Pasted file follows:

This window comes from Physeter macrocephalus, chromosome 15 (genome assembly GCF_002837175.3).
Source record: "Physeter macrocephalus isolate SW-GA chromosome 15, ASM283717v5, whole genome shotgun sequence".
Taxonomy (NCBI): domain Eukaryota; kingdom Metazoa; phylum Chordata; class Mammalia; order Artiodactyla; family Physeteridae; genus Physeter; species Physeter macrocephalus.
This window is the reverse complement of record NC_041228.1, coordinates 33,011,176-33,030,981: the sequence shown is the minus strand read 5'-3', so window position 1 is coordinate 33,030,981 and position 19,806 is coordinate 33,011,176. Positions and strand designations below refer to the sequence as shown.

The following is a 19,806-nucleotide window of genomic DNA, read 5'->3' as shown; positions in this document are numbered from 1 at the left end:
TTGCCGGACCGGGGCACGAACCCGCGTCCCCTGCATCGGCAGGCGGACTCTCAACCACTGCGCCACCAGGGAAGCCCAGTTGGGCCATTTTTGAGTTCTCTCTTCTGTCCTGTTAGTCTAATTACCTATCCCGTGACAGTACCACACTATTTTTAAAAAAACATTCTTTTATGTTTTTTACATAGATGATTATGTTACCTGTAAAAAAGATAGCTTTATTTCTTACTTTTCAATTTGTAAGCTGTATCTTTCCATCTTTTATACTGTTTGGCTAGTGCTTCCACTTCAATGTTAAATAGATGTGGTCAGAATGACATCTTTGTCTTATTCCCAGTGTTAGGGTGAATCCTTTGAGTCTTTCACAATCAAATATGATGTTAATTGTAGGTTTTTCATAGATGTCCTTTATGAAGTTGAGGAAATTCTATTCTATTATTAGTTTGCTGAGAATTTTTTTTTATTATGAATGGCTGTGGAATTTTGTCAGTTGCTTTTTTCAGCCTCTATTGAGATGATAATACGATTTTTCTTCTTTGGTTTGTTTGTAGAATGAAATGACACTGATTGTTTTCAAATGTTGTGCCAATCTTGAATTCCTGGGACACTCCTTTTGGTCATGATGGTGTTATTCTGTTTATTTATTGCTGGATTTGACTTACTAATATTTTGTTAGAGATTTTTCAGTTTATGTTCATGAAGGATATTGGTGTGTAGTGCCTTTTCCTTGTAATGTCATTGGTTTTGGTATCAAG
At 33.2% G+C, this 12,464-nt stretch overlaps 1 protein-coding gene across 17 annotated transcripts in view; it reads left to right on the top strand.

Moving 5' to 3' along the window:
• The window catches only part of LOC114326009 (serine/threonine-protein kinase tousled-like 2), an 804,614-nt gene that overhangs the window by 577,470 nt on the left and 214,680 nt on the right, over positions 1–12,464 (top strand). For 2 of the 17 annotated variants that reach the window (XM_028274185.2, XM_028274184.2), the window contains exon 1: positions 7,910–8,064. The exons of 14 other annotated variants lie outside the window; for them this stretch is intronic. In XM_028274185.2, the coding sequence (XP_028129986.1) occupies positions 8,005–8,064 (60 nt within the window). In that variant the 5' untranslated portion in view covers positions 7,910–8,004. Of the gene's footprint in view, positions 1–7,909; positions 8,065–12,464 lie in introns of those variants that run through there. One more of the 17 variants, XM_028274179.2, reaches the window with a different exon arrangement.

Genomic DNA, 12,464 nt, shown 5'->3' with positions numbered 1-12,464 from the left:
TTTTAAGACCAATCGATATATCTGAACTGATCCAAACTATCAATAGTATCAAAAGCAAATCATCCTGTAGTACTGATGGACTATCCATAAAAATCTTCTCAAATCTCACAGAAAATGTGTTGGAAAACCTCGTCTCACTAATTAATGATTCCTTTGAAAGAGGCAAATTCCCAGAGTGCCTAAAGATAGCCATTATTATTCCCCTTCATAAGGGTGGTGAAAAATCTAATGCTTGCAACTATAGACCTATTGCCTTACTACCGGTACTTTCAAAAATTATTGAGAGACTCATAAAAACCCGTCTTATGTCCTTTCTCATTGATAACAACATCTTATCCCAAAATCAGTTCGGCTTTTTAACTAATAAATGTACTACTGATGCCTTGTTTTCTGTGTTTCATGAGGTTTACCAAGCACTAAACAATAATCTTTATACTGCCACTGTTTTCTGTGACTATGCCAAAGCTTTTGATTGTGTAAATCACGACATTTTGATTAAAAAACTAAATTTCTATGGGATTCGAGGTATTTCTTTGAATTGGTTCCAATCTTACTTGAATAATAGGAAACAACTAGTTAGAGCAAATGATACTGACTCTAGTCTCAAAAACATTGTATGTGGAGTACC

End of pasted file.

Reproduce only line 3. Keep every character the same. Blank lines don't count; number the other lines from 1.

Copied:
Taxonomy (NCBI): domain Eukaryota; kingdom Metazoa; phylum Chordata; class Mammalia; order Artiodactyla; family Physeteridae; genus Physeter; species Physeter macrocephalus.